TOTA Conference 2007

I attended the Tennessee Occupational Therapy Association (TOTA) Conference in Nashville this past weekend! It started at 8am with some basic election information and scholarship announcements! Haley (a fellow student on the Chattanooga campus) and I each won a mini scholarship! It was very exciting and very much appreciated!

We then started educational sessions! You could either do the 9-5 Sensory Integration session, or do two shorter sessions – one on AgrAbility (farming) and one on spirituality! I chose to do the two shorter ones. There were also many vendors there with information and free stuff (YAY MY FIRST GAIT BELT YAY!), as well as lots of opportunities for networking, and yummy food! The next one is in Dickson, TN and y’all better go if you are in Tennessee! Or I’ll hunt you down and beat you with a stick. Moving on.

The three-hour session on farming was really interesting. It talked about how farming is one of the most hazardous occupations, and that many Tennessee farmers experience injuries or illnesses each year that can affect their ability to continue farming. Seeing as how there are so few farmers left, it is in our vested interest to keep them healthy and productive!
The Tennessee AgrAbility Project is the state version of a national project, aimed at helping keep disabled farmers leading productive lives! Occupational therapists can help by helping farmers modify equipment (or at least making suggestions), figuring out ways to make the task easier, figuring out ways for others to contribute, etc. Basic problem-solving, typical of an OT, only geared at farmers! www.agrAbility.org for more information! (Quick side-note: My friends are members of Slow Foods Memphis, and this organization is all about supporting local farmers! I am suggesting the two organizations do some hooking up! Also, I’m now a famous chicken – Karen, the eponymous (?)) Dorking chicken, had her debut in Edible Memphis Magazine! With a picture and everything!)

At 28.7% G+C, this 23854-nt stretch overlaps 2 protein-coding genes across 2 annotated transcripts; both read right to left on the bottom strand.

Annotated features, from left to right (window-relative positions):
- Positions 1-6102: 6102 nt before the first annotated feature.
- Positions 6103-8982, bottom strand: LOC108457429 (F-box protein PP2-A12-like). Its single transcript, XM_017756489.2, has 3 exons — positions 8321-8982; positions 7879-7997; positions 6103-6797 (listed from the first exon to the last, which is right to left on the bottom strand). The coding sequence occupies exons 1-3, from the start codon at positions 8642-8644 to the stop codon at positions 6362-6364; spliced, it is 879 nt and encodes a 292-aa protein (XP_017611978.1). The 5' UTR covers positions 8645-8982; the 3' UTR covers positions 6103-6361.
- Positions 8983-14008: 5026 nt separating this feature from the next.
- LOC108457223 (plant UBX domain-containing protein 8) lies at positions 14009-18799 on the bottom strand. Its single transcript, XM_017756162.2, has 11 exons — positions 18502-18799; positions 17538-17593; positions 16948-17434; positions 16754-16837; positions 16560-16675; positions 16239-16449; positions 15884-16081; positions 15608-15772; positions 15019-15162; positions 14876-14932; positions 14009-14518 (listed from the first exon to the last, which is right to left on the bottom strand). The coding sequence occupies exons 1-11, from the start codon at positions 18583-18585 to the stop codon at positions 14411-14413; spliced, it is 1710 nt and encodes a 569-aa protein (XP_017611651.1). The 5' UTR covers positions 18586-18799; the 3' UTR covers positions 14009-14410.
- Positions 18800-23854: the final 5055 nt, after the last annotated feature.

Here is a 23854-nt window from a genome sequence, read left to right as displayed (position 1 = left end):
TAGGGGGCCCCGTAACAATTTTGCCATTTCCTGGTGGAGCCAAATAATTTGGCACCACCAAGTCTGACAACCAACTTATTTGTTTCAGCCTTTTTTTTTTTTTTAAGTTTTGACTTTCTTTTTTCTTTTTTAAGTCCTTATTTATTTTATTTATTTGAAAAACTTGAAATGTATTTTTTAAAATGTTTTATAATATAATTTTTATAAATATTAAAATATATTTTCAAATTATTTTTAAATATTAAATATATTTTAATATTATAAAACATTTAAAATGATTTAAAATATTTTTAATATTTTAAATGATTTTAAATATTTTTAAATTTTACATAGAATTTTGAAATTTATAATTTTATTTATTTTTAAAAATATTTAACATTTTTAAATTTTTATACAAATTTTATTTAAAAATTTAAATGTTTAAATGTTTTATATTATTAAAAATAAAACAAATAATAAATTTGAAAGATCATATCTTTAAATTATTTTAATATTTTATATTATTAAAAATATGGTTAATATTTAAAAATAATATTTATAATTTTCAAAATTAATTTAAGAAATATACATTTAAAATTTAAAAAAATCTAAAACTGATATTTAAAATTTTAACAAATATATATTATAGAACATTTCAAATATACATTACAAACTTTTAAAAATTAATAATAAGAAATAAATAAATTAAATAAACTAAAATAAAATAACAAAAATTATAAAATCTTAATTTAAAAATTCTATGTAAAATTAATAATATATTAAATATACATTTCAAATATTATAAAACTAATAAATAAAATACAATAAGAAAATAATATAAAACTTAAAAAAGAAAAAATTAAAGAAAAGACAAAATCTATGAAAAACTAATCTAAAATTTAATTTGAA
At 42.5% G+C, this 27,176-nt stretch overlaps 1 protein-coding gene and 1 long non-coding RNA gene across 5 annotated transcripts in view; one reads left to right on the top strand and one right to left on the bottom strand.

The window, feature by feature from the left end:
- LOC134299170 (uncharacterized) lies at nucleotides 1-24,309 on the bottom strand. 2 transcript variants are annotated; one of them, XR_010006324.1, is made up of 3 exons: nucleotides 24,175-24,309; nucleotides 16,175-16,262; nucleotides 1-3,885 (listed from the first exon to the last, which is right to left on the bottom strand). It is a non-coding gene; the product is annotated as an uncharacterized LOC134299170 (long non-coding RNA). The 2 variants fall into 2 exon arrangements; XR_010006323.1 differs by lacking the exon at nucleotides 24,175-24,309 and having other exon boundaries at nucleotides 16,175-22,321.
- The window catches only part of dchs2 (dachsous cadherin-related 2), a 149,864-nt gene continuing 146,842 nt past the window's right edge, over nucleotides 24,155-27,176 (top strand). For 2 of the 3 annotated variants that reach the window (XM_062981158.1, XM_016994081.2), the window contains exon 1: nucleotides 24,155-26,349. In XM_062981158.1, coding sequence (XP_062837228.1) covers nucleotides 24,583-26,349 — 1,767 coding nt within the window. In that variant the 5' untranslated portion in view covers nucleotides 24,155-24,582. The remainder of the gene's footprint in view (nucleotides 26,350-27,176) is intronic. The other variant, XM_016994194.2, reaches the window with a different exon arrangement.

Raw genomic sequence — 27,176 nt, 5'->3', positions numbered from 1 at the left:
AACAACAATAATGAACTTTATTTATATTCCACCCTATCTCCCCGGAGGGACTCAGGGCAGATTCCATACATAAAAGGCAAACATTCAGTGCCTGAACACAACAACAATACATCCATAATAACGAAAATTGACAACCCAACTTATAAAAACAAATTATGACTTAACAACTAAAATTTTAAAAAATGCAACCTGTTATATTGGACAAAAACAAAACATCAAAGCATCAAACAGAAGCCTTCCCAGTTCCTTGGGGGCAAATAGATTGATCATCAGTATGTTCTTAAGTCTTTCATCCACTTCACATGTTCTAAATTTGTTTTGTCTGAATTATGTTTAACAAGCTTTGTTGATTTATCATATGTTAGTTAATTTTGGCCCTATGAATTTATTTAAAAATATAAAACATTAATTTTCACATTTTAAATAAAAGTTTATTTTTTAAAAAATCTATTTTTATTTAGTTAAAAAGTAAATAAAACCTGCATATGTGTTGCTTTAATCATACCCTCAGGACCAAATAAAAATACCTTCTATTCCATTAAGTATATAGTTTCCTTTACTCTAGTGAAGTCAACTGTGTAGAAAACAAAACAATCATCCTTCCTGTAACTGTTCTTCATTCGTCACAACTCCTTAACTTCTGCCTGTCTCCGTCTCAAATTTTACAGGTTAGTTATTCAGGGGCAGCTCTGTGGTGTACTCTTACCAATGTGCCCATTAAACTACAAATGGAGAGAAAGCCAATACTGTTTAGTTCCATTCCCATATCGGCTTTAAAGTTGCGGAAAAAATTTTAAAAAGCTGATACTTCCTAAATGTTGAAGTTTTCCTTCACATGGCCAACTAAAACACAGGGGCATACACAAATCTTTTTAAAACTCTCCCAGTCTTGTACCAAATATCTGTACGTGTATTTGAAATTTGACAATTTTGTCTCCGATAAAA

The second, four-hour session, was in the afternoon. It was called “Spirituality in the Clinical Context” and it was run by Chaplain Patrick Whiteford, who works at the local VA here in Memphis, TN. I learned some pretty neat stuff in that session as well! We discussed the differences between spirituality and religion (my own definition: religion is spirituality with boundaries), and how as clinicians we should be willing to discuss spirituality with our clients, if we truly want to be as holistic as we say we are.

We talked about the seven core spiritual needs: dignity, power, freedom, meaning, love, rest, and celebration.

We talked about “loss of the assumed world”, where everything you knew and trusted to be true, is shattered in an instant – loss of a limb in a car accident, etc. We also discussed the “ministry of presence”, which is essentially how it can be therapeutic for someone if you are just sitting there, listening – being actively present.

My own tangent: Do you know how sometimes you are on a long road trip with someone close to you, and you will say things to that person while staring ahead at the road and driving, that you would not otherwise be willing to reveal? I feel like OTs are sitting in that car – you are occupying the patient and distracting him/her, and he/she is able to bounce things around in their head and reveal things to you that he/she wouldn’t reveal to a family member, doctor, or even a psychologist. Probably the most important thing we OTs can do is listen – not be judgmental or offer advice, but just listen. Usually the patient will figure out their own storyline based on their own spiritual/religious beliefs.

We also discussed three spiritual assessments – F -I – C – A, HOPE, and 7 x 7. The Hope is probably the easiest/most relevant to OT. It asks questions such as “What sustains you and keeps you going?” “What are the sources of hope, strength, comfort, and peace?” Etc.

The main point was, OTs should be willing to discuss spirituality/religion with their patients, in a nonjudgmental or controversial manner. It may make a difference in that patient’s treatment. Be client-centered and holistic like a good OT!

Hopefully pictures will come soon! I am waiting on friends to e-mail me some!

Oct 16, 2007 | Category: Occupational Therapy | Comments: 1

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